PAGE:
Primary Source Article: How good bacteria controls your genes

Secondary Source: Wikipedia – Gut Flora (Gut Bacterias)

 

Gut Microbes and Parkinson’s Disease: A Fascinating New Study

Parkinson’s, a disease of the central nervous system, affects approximately one million people in the United States. While the disease known for impairing motor skills, it can also have digestive symptoms such as constipation years before diagnosis. Because of this phenomenon, scientists have begun to investigate the role of gut microbiome composition in this awful disease. One such study conducted by a team at Caltech used transgenic mice to get to the answer. All of the mice overexpressed the protein human a-synuclein, which can form the insoluble fibrils that lead to Parkinson’s. However, the researchers raised some of the mice germ-free, or gave them antibiotics, so no intestinal microbes formed. In these mice, Parkinson’s-like symptoms and brain pathology decreased. In addition, the researchers found that the mice that did have gut microbiota had brain inflammation that the germ-free mice didn’t. Only when the researchers fed the germ-free mice short-chain fatty acids (to stimulate gut microbiota) did they show signs of inflammation and other Parkinson’s symptoms. This suggests that gut microbiota that produce short-chain fatty acids could be what triggers this disease.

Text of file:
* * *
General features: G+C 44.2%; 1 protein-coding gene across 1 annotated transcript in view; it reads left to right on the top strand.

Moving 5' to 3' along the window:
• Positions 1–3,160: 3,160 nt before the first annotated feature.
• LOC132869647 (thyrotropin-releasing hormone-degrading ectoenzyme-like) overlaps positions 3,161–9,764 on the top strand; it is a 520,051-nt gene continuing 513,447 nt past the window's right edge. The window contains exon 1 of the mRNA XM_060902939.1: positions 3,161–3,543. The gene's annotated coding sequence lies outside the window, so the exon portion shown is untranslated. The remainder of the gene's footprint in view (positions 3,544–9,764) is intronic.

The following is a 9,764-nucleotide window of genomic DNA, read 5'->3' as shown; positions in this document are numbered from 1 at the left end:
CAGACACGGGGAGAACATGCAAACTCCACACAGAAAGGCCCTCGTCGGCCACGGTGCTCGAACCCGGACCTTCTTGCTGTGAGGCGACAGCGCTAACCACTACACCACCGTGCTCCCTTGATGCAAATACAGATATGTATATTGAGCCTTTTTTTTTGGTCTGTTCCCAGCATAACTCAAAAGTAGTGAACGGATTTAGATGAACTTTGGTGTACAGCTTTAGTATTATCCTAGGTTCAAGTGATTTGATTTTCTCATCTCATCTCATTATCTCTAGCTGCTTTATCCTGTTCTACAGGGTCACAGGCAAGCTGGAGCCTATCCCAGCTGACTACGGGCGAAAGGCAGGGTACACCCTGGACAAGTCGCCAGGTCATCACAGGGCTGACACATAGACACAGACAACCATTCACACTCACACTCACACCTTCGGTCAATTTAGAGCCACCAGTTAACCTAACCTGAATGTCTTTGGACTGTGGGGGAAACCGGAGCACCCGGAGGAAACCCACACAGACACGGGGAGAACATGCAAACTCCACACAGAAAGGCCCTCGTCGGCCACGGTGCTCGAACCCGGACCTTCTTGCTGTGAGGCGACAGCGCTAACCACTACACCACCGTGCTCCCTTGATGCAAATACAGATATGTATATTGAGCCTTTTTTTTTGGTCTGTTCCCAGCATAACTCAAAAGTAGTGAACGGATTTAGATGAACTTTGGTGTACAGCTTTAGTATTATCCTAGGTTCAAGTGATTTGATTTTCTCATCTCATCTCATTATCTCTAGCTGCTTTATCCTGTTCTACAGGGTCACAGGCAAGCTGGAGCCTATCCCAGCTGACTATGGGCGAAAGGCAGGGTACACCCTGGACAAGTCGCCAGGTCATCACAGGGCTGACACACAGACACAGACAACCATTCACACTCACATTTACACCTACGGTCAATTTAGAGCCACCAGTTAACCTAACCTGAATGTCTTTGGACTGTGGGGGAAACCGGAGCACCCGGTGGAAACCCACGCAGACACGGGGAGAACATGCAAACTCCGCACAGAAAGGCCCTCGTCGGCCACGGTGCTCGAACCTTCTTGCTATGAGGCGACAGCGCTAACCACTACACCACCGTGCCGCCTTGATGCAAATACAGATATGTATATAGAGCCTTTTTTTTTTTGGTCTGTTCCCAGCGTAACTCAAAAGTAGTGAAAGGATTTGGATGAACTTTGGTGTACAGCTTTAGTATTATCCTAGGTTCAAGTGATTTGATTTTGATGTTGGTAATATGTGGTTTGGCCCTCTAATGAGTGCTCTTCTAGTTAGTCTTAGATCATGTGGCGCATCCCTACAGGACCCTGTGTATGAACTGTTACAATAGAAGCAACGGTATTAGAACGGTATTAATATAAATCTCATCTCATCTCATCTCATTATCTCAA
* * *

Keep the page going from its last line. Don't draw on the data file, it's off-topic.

The researchers then tried to investigate more about which gut bacteria could cause Parkinson’s. Since different communities of gut bacteria live in people with Parkinson’s disease than in healthy people, they wanted to find out if these different communities are merely a byproduct or a cause of the disease. To do so, they transplanted human gut-derived microbes from Parkinson’s patients into some mice, and microbes from healthy people into others. The transgenic mice with microbiota from the Parkinson’s patients ended up with typical Parkinson’s symptoms like motor dysfunction. However, wild-type mice (mice that didn’t overexpress human a-synuclein) weren’t affected. This finding shows that people who are genetically predisposed to Parkinson’s can be afflicted with symptoms if introduced to microbes that are associated with the disease.